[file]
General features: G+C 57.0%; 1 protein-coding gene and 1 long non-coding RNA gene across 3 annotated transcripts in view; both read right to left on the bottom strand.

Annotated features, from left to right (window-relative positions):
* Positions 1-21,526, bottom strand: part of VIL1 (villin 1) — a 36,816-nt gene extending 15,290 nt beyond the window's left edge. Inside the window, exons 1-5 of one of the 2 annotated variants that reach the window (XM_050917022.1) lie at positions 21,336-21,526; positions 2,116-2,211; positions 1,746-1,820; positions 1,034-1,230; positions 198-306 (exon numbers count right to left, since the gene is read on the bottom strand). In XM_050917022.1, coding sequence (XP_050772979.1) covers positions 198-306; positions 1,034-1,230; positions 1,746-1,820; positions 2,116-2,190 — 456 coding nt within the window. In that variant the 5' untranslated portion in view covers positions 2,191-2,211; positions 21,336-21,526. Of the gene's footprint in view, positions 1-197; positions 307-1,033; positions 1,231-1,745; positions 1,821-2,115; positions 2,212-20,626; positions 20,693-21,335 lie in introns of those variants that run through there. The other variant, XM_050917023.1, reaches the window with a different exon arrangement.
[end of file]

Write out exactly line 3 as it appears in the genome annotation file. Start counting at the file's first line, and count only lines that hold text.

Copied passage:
* Positions 1-21,526, bottom strand: part of VIL1 (villin 1) — a 36,816-nt gene extending 15,290 nt beyond the window's left edge. Inside the window, exons 1-5 of one of the 2 annotated variants that reach the window (XM_050917022.1) lie at positions 21,336-21,526; positions 2,116-2,211; positions 1,746-1,820; positions 1,034-1,230; positions 198-306 (exon numbers count right to left, since the gene is read on the bottom strand). In XM_050917022.1, coding sequence (XP_050772979.1) covers positions 198-306; positions 1,034-1,230; positions 1,746-1,820; positions 2,116-2,190 — 456 coding nt within the window. In that variant the 5' untranslated portion in view covers positions 2,191-2,211; positions 21,336-21,526. Of the gene's footprint in view, positions 1-197; positions 307-1,033; positions 1,231-1,745; positions 1,821-2,115; positions 2,212-20,626; positions 20,693-21,335 lie in introns of those variants that run through there. The other variant, XM_050917023.1, reaches the window with a different exon arrangement.